IDGenWeb would like their team members to know some form of HTML, CSS, and JS applications to maintain and create new web pages, however, it is not necessary as there are other ways to maintain and create those same pages with Adobe Muse, Web Creator, Dreamweaver, and other programs that are available today. No less, you still need to have some working knowledge to be a webmaster. You need the desire to learn the ins and outs of being a coordinator. This takes commitment and time. If you don’t have knowledge of one of these programs, you still may be able to be an assistant to a county coordinator.

IDGenWeb is part of the USGenWeb Project, they both have bylaws, procedures and guidelines for all members of the project to abide. The core of our project is what you put into your website and to represent the project in its entirety. Okay! Enough of that, the list below is just a few of the things we require of our coordinators to be sure they are in place on your web pages This information is found on the USGenWeb Project website as well as the IDGenWeb Standards.

  1. Maintain your website with all “required” information
  2. Keep an open communication with your state coordinator
  3. Remain on the “required” mailing list for necessary project business
  4. Give of your time to other team members when necessary
  5. Be open to new ideas from others
  6. Take part in the national and state elections
  7. Respond to patron inquiries

Again, these are only a few expectations to be a member of the IDGenWeb Project. In many ways, we are like a genealogical or historical society you will find in your local neighborhood. We are a group of volunteers who are committed to keep genealogy and history free for access to our patrons.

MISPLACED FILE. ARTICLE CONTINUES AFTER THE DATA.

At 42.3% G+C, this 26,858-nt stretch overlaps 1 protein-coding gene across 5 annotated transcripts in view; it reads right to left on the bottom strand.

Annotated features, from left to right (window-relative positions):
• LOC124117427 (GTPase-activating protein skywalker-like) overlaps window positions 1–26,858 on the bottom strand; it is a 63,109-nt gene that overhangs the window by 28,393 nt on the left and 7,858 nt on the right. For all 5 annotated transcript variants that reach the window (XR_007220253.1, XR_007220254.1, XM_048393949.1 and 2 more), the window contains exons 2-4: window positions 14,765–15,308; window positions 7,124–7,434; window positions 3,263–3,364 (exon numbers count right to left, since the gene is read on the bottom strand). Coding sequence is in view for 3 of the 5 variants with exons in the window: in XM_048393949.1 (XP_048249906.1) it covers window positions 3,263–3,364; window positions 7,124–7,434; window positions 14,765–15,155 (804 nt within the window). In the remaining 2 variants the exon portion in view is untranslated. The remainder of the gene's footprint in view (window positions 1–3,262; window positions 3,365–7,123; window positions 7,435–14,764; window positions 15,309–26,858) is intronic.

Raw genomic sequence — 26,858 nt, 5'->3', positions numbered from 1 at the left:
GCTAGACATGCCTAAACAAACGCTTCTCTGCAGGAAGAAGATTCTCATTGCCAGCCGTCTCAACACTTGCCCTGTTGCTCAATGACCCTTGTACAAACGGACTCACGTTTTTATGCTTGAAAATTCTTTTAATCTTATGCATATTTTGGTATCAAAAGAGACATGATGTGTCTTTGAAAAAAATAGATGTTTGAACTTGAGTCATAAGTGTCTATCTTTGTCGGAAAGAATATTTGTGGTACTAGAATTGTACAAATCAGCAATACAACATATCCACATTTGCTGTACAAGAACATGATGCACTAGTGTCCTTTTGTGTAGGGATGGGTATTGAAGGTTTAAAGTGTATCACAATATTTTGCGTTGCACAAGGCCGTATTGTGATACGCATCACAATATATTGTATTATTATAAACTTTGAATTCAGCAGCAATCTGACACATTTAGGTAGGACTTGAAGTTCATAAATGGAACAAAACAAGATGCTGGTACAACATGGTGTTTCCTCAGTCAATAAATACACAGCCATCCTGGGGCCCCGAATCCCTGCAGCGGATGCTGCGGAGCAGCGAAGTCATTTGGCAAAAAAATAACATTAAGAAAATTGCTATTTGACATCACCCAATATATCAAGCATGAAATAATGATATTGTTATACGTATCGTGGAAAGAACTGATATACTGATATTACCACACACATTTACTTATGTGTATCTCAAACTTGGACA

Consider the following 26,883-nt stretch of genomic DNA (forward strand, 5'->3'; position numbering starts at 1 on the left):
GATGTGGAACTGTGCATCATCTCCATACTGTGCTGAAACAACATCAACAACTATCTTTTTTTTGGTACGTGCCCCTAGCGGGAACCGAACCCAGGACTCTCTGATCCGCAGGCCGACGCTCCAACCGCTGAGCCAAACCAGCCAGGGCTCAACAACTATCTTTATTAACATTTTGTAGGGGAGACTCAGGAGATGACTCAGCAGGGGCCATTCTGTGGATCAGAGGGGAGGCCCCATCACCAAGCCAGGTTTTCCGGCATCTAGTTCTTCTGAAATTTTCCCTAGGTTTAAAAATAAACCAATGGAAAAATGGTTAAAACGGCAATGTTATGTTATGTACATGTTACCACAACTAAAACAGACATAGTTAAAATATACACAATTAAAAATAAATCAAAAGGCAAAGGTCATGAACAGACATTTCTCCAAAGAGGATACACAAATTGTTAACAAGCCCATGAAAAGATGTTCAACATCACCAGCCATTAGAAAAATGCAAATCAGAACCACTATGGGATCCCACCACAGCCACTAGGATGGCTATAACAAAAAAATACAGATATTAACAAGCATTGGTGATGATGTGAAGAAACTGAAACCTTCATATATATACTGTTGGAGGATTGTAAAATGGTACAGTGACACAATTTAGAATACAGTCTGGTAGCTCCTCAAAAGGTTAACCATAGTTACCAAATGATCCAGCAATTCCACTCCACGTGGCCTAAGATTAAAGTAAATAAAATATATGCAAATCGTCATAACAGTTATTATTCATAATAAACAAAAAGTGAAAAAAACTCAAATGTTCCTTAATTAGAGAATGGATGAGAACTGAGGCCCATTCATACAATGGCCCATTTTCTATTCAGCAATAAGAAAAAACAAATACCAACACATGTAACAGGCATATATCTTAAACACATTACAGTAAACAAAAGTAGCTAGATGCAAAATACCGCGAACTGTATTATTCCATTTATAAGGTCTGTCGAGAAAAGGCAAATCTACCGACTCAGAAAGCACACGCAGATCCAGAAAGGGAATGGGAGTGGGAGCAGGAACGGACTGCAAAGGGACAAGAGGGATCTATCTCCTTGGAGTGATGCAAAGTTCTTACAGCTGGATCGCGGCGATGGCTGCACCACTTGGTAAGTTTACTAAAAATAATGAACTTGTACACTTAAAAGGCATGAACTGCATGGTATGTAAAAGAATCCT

Still interested? Then the first order of business is to contact the IDGenWeb State Coordinator. Go to our “Adopt-A-County” page, and click on that available county to adopt, it’ll take you to your mail program to send the email. What to say in your email?

  1. Express your interests in being the next County Coordinator or project manager.
  2. Explain what you can contribute the county website or project.
  3. Explore the future possibilities you have for that website.
  4. Finally, give your experience or knowledge in being a webmaster.


Until you hear from me, if you want more information, you can read first about IDGenWeb and then USGenWeb projects, how we got started in this “free” genealogy network online in 1996.

About the IDGenWeb Project COMMING SOON!     |     About the USGenWeb Project

You’ll soon hear from me, but if you haven’t then you can read the following information about our IDGenWeb Standards and the USGenWeb Bylaws. I suggest you save these links for future reference.

IDGenWeb Standards     |     USGenWeb Bylaws

Well, prospective volunteer, I hope to hear from you soon, and hopefully we can get you started. Thank you for wanting to learn about being a volunteer for the IDGenWeb Project.

Matthew D. Friend
IDGenWeb State Coordinator
2011 - Current